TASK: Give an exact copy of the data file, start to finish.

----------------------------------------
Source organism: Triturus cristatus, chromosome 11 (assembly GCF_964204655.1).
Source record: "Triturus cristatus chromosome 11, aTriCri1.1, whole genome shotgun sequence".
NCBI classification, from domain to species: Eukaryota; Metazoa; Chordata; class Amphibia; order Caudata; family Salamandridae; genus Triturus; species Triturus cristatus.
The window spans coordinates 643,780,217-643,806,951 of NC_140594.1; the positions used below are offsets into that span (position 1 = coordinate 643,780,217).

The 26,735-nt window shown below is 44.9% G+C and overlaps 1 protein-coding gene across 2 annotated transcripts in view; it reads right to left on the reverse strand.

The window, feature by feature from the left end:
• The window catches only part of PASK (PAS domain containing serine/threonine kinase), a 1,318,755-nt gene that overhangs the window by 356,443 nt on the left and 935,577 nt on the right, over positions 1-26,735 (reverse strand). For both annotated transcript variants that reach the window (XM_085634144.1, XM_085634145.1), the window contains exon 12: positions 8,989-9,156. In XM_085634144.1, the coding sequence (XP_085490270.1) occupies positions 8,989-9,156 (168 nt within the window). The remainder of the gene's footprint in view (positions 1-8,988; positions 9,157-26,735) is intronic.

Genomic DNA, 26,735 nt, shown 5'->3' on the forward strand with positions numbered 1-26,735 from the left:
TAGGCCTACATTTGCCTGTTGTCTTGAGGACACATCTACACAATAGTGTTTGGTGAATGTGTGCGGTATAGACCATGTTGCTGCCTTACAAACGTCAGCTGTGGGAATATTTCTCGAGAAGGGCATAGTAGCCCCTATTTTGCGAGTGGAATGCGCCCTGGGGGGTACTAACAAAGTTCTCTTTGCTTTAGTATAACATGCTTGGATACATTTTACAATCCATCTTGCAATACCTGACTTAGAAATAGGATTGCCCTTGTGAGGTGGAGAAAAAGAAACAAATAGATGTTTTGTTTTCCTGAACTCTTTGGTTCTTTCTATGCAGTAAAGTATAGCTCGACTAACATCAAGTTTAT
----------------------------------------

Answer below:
Source organism: Triturus cristatus, chromosome 11 (assembly GCF_964204655.1).
Source record: "Triturus cristatus chromosome 11, aTriCri1.1, whole genome shotgun sequence".
NCBI classification, from domain to species: Eukaryota; Metazoa; Chordata; class Amphibia; order Caudata; family Salamandridae; genus Triturus; species Triturus cristatus.
The window spans coordinates 643,780,217-643,806,951 of NC_140594.1; the positions used below are offsets into that span (position 1 = coordinate 643,780,217).

The 26,735-nt window shown below is 44.9% G+C and overlaps 1 protein-coding gene across 2 annotated transcripts in view; it reads right to left on the reverse strand.

The window, feature by feature from the left end:
• The window catches only part of PASK (PAS domain containing serine/threonine kinase), a 1,318,755-nt gene that overhangs the window by 356,443 nt on the left and 935,577 nt on the right, over positions 1-26,735 (reverse strand). For both annotated transcript variants that reach the window (XM_085634144.1, XM_085634145.1), the window contains exon 12: positions 8,989-9,156. In XM_085634144.1, the coding sequence (XP_085490270.1) occupies positions 8,989-9,156 (168 nt within the window). The remainder of the gene's footprint in view (positions 1-8,988; positions 9,157-26,735) is intronic.

Genomic DNA, 26,735 nt, shown 5'->3' on the forward strand with positions numbered 1-26,735 from the left:
TAGGCCTACATTTGCCTGTTGTCTTGAGGACACATCTACACAATAGTGTTTGGTGAATGTGTGCGGTATAGACCATGTTGCTGCCTTACAAACGTCAGCTGTGGGAATATTTCTCGAGAAGGGCATAGTAGCCCCTATTTTGCGAGTGGAATGCGCCCTGGGGGGTACTAACAAAGTTCTCTTTGCTTTAGTATAACATGCTTGGATACATTTTACAATCCATCTTGCAATACCTGACTTAGAAATAGGATTGCCCTTGTGAGGTGGAGAAAAAGAAACAAATAGATGTTTTGTTTTCCTGAACTCTTTGGTTCTTTCTATGCAGTAAAGTATAGCTCGACTAACATCAAGTTTAT